An ATM provides a quick and convenient way to withdraw money. However, if you decide to use an ATM that’s not within your bank’s network, this can pose some problems. You’ll likely be hit with high fees for using a machine not affiliated with your bank. A recent study conducted by Bankrate found ATM fees for non-customers hit a record high for the 14th consecutive year. Here are some of the survey details.
- The average surcharge assessed by the ATM owner for an out-of-network transaction rose for the 14th year in a row, from $2.97 to $3.02. This is a 53% increase over the last 10 years. Bankrate’s chief financial analyst, Greg McBride, says he expects this fee to continue rising. He says this is because banks generally aren’t worried about alienating non-customers.
- The fee charged by a customer’s own bank for using another bank’s ATM is roughly $1.66. This makes the total average cost of an out-of-network ATM withdrawal $4.68, down one cent from last year. The total average cost rose 36% over the last 10 years.
- Some states pay a lot more when it comes to out-of-network ATM fees. One of those states is Detroit, which has the highest average out-of-network ATM fee among the top 25 major metro areas ($5.28). Who has the lowest fee? The lucky state with the lowest average out-of-network ATM fee is St. Louis ($4.25).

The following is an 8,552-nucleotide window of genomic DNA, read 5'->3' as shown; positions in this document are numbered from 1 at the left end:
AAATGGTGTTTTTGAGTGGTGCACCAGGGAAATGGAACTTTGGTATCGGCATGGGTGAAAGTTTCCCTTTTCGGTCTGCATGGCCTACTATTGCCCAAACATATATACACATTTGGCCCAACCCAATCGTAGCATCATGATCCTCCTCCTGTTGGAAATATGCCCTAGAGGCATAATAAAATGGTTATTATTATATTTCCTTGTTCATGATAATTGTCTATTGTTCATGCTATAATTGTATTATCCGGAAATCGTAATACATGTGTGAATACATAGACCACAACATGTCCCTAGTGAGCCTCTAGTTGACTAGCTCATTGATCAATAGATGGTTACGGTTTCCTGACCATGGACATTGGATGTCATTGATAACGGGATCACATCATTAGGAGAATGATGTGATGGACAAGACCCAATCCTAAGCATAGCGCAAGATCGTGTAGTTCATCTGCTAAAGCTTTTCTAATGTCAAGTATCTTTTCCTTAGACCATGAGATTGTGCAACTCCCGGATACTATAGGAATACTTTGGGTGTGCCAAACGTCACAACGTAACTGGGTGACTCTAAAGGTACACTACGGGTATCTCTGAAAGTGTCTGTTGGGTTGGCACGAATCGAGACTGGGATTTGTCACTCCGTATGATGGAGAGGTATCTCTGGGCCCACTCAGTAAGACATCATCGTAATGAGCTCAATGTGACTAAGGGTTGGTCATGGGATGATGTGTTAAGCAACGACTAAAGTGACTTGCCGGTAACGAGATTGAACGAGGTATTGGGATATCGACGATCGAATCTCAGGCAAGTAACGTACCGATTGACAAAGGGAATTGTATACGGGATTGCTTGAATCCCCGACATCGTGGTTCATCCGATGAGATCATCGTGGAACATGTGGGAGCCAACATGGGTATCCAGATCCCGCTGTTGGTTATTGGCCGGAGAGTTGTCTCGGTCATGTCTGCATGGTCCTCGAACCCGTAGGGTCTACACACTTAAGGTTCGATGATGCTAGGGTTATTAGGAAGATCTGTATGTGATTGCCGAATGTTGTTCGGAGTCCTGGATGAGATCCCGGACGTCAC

- 41% of non-interest checking accounts are automatically free, down from 73% 10 years ago.
Paying a pretty penny for overdraft fees
The Bankrate study found the average overdraft fee is $33.23, which is the second highest fee on record. Which state has the lowest overdraft fee? According to Bankrate’s findings, when it comes to overdraft fees, it might be time to move to San Francisco. Philadelphia has the highest average overdraft fee ($35.30), and San Francisco has the lowest overdraft fee ($31.44).
Tips for keeping bank fees low:
- The easiest way to avoid high fees is to use your bank’s ATM. All those fees add up, so take the time to find and use an ATM within your bank’s network. If you plan on traveling, find out beforehand where the nearest in-network ATM is located.
- Ken Tumin, founder and editor of DepositAccounts.com, told The Cheat Sheet it’s wise to choose a bank that offers free overdraft transfers. An overdraft transfer happens when an overdraft occurs on a checking account and the amount necessary to cover the overdraft is automatically transferred from your savings account to your checking account. It’s common for banks to charge a fee for each overdraft transfer.
- If you want to avoid overdraft fees, your best bet is to opt out of overdraft protection. The key is to keep tabs on your checking account balance, so you don’t get into trouble. Bankrate suggests signing up for alerts so it’s easier to monitor balances. Also, link your checking and savings accounts so there’s money available if you’re overdrawn.
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